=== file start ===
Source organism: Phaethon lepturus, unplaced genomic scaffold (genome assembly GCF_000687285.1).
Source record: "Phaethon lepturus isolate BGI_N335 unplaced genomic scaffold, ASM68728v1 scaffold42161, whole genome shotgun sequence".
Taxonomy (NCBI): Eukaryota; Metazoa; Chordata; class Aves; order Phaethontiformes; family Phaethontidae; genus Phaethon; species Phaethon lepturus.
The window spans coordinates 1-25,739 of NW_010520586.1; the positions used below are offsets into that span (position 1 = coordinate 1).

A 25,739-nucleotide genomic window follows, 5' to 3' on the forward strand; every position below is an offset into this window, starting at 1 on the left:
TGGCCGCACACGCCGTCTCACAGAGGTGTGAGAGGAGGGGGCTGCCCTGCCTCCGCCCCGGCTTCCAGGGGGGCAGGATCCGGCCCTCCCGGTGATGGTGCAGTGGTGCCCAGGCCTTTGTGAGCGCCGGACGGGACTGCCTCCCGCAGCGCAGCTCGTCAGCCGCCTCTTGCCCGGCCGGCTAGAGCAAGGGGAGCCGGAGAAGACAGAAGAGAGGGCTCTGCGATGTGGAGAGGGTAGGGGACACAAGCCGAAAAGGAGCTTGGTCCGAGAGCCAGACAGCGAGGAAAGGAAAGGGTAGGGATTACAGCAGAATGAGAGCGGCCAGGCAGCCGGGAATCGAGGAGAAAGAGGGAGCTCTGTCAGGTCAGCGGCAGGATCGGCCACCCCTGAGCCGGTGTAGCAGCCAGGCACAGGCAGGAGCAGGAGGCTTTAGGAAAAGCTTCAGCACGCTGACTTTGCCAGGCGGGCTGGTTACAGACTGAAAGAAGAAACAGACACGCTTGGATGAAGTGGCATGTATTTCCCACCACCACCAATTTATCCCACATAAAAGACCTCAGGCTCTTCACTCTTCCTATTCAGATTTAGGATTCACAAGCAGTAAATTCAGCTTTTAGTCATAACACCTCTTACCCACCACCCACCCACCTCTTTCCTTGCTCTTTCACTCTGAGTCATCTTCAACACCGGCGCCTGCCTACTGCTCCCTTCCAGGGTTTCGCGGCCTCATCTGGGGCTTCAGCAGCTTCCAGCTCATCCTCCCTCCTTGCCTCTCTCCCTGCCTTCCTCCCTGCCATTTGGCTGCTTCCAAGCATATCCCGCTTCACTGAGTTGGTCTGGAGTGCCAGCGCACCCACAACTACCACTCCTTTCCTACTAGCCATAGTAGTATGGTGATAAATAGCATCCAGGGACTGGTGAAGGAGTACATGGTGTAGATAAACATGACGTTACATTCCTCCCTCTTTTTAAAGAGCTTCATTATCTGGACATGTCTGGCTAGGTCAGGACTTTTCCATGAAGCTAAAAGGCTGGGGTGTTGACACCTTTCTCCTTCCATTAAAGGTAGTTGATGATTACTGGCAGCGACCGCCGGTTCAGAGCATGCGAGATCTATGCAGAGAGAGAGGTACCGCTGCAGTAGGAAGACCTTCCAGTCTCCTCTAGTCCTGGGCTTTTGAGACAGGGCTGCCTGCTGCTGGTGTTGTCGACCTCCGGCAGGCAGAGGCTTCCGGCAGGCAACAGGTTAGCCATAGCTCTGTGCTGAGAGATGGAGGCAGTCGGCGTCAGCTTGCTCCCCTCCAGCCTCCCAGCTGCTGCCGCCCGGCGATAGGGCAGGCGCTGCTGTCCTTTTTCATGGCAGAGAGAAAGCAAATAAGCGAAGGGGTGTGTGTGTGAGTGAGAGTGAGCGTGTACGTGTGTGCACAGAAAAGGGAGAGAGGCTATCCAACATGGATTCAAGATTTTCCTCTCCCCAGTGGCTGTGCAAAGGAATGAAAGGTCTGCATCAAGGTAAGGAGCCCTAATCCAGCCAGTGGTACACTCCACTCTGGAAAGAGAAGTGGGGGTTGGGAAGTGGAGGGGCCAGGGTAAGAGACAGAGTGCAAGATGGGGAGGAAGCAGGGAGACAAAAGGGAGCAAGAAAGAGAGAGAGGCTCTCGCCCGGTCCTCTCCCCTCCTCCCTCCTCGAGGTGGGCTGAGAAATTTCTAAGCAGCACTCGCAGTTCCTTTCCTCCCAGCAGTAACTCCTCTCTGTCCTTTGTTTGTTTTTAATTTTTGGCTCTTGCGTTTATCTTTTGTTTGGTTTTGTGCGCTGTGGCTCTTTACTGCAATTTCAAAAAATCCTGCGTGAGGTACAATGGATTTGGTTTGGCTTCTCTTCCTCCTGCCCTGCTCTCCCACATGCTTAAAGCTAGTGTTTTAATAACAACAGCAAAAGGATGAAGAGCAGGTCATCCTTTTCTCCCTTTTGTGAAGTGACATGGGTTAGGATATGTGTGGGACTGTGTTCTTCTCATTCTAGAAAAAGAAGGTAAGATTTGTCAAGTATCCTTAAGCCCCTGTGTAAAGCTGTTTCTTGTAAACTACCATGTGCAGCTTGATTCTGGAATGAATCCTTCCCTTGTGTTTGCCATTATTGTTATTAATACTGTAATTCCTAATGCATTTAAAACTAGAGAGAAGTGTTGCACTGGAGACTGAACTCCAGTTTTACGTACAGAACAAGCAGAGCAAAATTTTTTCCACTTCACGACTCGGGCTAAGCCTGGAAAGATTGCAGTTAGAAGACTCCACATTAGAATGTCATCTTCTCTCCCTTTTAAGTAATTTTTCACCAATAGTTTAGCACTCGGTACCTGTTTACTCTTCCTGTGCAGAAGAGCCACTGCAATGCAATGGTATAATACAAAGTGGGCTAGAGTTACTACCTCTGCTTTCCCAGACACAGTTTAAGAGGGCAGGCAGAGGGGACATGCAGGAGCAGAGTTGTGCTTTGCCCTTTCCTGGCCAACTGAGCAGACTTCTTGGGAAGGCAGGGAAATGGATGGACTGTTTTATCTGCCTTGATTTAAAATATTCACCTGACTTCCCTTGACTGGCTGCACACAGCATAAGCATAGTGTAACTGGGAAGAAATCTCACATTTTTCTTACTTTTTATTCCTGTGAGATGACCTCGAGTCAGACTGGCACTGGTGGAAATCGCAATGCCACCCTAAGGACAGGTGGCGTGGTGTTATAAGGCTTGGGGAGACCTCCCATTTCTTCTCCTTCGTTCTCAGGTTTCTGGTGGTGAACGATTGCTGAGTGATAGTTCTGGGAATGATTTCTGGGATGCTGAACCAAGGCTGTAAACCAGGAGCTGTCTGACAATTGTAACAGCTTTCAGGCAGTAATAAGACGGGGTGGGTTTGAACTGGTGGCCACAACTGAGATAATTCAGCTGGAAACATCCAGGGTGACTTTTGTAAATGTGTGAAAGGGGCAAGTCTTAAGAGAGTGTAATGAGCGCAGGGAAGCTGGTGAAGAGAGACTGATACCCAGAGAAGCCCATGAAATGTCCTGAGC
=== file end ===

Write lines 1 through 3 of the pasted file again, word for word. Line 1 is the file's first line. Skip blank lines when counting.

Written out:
Source organism: Phaethon lepturus, unplaced genomic scaffold (genome assembly GCF_000687285.1).
Source record: "Phaethon lepturus isolate BGI_N335 unplaced genomic scaffold, ASM68728v1 scaffold42161, whole genome shotgun sequence".
Taxonomy (NCBI): Eukaryota; Metazoa; Chordata; class Aves; order Phaethontiformes; family Phaethontidae; genus Phaethon; species Phaethon lepturus.